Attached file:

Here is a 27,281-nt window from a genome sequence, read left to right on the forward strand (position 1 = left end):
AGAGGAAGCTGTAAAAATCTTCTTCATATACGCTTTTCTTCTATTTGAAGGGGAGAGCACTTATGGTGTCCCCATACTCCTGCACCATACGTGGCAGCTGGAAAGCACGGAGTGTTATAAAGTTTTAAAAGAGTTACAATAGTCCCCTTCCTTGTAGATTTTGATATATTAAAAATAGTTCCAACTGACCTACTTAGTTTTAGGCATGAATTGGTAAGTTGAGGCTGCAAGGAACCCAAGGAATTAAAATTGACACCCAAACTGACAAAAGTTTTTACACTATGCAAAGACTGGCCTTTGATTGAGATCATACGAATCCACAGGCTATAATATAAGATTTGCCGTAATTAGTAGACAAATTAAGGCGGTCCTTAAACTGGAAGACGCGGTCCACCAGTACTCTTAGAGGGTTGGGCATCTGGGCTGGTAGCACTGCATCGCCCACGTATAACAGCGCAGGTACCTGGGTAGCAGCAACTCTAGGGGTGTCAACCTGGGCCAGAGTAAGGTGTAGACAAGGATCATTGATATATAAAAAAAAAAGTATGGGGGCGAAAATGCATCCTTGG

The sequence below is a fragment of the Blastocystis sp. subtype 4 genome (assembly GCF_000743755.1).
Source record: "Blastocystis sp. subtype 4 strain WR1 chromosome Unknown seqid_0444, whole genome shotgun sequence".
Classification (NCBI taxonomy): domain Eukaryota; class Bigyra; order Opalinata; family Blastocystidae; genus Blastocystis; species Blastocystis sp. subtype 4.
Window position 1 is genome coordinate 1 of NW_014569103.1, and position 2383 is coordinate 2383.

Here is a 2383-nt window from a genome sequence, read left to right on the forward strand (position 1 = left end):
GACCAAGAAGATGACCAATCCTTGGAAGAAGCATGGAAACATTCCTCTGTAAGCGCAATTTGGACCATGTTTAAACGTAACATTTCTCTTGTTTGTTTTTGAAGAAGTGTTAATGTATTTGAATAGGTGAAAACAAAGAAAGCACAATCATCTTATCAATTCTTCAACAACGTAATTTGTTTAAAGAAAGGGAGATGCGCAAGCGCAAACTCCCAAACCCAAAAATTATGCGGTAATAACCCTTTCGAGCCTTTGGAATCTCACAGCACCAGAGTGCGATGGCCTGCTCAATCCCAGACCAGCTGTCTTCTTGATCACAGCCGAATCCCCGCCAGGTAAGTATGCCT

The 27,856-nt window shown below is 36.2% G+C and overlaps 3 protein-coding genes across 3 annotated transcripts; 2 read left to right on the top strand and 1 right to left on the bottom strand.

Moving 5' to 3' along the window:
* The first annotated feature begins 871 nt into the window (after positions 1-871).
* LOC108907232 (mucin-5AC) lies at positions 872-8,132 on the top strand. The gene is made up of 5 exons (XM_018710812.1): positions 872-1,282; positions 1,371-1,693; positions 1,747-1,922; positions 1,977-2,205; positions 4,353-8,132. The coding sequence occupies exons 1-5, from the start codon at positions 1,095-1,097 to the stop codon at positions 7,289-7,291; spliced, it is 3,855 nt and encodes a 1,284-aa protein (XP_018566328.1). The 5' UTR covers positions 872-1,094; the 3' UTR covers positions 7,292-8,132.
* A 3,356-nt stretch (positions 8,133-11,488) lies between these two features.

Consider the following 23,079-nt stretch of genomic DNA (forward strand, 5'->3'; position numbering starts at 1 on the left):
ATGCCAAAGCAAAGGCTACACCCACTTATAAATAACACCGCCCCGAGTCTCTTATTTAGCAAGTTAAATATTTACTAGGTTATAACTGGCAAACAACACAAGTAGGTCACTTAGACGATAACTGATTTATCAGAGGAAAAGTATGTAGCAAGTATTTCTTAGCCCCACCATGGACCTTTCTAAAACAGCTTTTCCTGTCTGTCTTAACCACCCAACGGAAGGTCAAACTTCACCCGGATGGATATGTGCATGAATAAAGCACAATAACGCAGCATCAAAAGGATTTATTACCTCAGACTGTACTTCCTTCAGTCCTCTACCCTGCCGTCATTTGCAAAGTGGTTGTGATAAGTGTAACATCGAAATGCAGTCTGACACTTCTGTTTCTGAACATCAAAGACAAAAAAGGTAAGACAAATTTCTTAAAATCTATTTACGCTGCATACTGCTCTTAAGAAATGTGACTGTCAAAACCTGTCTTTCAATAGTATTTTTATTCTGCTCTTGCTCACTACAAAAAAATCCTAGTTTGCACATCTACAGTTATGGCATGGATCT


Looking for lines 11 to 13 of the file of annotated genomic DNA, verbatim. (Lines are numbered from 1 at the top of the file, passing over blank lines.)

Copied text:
* The first annotated feature begins 871 nt into the window (after positions 1-871).
* LOC108907232 (mucin-5AC) lies at positions 872-8,132 on the top strand. The gene is made up of 5 exons (XM_018710812.1): positions 872-1,282; positions 1,371-1,693; positions 1,747-1,922; positions 1,977-2,205; positions 4,353-8,132. The coding sequence occupies exons 1-5, from the start codon at positions 1,095-1,097 to the stop codon at positions 7,289-7,291; spliced, it is 3,855 nt and encodes a 1,284-aa protein (XP_018566328.1). The 5' UTR covers positions 872-1,094; the 3' UTR covers positions 7,292-8,132.
* A 3,356-nt stretch (positions 8,133-11,488) lies between these two features.